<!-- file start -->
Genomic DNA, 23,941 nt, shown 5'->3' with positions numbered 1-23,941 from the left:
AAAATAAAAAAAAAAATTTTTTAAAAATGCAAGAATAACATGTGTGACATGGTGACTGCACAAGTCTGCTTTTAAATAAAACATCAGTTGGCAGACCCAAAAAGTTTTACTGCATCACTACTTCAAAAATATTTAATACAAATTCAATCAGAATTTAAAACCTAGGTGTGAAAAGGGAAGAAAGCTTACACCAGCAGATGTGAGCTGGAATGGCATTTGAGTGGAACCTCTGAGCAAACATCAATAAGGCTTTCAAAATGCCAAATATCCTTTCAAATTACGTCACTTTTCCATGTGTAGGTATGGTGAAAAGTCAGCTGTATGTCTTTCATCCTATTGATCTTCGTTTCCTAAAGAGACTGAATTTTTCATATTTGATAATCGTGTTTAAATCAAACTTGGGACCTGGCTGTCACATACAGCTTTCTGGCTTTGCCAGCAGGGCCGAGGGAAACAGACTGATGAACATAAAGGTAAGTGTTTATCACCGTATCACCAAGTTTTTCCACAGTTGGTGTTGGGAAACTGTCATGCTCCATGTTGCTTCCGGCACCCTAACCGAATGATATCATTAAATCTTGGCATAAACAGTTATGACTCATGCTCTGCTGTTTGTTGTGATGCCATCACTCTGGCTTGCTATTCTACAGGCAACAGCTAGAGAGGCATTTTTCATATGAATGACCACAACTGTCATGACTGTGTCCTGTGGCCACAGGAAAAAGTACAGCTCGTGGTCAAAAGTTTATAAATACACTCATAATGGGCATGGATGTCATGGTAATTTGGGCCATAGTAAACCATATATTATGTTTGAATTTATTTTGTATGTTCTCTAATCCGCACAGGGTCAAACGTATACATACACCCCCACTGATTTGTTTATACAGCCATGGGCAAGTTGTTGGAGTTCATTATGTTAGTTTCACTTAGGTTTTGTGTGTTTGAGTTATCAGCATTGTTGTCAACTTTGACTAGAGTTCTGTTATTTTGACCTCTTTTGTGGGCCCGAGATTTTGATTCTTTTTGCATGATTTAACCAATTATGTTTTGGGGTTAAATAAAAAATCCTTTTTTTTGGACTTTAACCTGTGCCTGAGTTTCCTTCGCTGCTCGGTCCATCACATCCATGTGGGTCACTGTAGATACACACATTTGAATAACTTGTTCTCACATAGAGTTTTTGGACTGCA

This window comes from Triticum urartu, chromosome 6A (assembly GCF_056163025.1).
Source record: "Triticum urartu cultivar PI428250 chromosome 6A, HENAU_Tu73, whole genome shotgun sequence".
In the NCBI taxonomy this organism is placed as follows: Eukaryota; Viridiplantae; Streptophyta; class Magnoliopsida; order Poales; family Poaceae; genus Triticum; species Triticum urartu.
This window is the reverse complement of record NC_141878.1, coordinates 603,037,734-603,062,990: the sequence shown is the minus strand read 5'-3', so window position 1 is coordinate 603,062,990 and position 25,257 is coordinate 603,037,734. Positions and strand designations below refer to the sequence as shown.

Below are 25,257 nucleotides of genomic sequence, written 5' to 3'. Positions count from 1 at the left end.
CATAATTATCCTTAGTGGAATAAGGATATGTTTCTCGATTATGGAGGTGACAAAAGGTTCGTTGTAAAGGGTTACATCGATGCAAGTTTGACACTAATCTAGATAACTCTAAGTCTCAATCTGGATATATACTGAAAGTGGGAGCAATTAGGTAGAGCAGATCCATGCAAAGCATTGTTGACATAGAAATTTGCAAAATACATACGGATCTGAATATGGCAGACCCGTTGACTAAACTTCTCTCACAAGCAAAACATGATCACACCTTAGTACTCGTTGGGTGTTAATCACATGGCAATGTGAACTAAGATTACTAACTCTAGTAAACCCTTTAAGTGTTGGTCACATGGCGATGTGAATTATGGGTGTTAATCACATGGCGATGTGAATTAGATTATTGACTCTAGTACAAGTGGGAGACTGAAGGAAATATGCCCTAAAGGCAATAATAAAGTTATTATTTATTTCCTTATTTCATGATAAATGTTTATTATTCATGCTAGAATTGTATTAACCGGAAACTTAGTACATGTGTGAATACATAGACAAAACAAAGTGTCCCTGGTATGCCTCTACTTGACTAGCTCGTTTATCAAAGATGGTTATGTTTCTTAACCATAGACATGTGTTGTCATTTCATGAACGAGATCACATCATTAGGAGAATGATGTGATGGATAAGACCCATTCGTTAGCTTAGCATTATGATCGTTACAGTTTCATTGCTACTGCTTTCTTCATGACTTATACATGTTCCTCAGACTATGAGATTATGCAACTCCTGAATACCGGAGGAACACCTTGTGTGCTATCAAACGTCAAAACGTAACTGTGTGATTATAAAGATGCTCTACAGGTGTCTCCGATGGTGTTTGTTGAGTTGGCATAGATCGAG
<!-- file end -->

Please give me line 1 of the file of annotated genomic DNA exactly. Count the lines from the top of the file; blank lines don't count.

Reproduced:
Genomic DNA, 23,941 nt, shown 5'->3' with positions numbered 1-23,941 from the left: